The Ford-Kavanaugh Case: Explained

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Who is Brett Kavanaugh

He is a former White House Staff Secretary and current judge at the District Court of Columbia, US. He has been nominated by Donald Trump as the next Supreme Court judge after the retirement of Justice Anthony Kennedy. But his road to judge hood has been rocky – met with rampant protests, controversies and sexual assault charges. His recent roadblock was the harassment case by Christine Blasey Ford which gave Kavanaugh an image of a patriarch and chauvinist. Why?

Who is Christine Ford

She is a psychology professor at Stanford and a former high school batchmate of Kavanaugh. In July 2018, she first revealed about being sexually assaulted by Kavanaugh in high school which set a furore among the media. She has described the incident in detail in various interviews and the struggle she went through trying to overcome the trauma.

In the weeks after her revelation, she has reportedly received anonymous death threats  and been called vile and hateful names by supporters of Trump and his judge-elect. After Ford came forward, two other women – Deborah Ramirez and Julie Swetnick also made sexual misconduct allegations against Kavanaugh. 

But the latter’s council has negated all such claims and maintained this stance even as Ford took the assault case to court.

What happened in the first court hearing?

If you ever wanted a vivid display of what patriarchy is and why it persists, then this was it. There were two parts to the hearing. The first part had a woman who spoke out and whose allegations were met with indignant rage. The plaintiff (Ford) was an independent vulnerable woman with a strong voice who was credited by Democratic senators. She once again explained the horror of her attack and how it sent her not prolonged PTSD.

While giving a nod to listening to the woman’s accusations, the Republicans (Kavanaugh’s party) responded with calling Kavanaugh an “innocent victim”, “poor man”, this “pillar of the community”, this “guy’s guy”.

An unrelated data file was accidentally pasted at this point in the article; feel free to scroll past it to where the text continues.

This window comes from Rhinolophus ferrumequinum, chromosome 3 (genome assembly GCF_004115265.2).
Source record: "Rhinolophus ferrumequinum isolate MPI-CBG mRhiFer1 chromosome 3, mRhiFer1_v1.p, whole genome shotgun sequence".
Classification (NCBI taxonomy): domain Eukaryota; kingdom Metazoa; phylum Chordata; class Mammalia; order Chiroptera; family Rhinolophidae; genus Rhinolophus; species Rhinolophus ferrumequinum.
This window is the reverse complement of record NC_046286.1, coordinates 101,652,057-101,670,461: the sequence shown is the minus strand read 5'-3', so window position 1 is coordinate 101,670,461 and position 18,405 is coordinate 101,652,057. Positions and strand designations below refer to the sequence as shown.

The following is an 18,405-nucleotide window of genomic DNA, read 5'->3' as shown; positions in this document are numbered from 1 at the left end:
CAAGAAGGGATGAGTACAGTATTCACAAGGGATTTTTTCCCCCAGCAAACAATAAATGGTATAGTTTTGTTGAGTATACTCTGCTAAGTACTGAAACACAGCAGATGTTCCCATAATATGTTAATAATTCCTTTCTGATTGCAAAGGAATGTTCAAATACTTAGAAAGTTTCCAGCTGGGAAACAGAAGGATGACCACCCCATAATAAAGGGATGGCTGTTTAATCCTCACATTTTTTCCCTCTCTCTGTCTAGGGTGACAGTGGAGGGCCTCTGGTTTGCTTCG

Then came the second part of the defendant (Kavanaugh). Critics have termed his testimony as raging. He made sure not to speak ill of the woman but at the same time spoke with power while warning the Democratic senators, “What goes around, comes around.” Much of the ongoing media scrutiny has focused on Kavanaugh’s fiery testimony during the Judiciary Committee hearing, when he not only defended himself but also levied a series of partisan attacks directed at Democrats.

Why was the hearing termed chauvinistic?

Firstly, it came as a shock when there was no woman on the jury for a sexual assault case. Secondly, the Kavanaugh along with the party senators used their clout to prevent Mark Judge– the key witness of the assault from subpoena. They also prevented the FBI from starting investigations on Ford’s demands. Kavanaugh’s prosecutor, Rachel Mitchell too spent little time questioning the core of Ford’s experience and instead asked what most senators thought were trivial questions like “why her fear of flying hadn’t prevented her from taking past vacations, and who paid for a $200 polygraph test.”

The prosecutor nearly embarrassed Ford by calling her a publicity seeker. First she outrightly called Ford’s assault story – a lie, but then later on realising anger for her statement in the audience, she insisted that Ford’s memory of the incident foggy. And that she may have been assaulted but she doesn’t remember who her attacker was.

Whom do we believe, and when?

The hearing day played out like a set piece. In the morning, Ford showed how high the bar was to even have a chance of being believed. Her story is specific, credible, serious. She tried her best to be polite to the senators, to avoid offence, to show gratitude to the committee for listening to her. She says she’s 100 percent sure it was Kavanaugh who attacked her.

In the afternoon, Kavanaugh simply denied all charges. He denied ever being blackout drunk. He denied ever forgetting anything of importance. He denied the possibility he was wrong. He said that his suffering was immense, unfair, unforgivable. “I’m never going to get my reputation back. My life is totally and permanently altered.”

All of this was, perhaps, predictable. One the days, supporters have completely broken down every word of the hearing and proved opposite sides liars. But without an investigation in place, little can be explored into the truth. Whom to believe, the high profile senator who refuses to carry on investigations or the woman with little respect  left to go by now?




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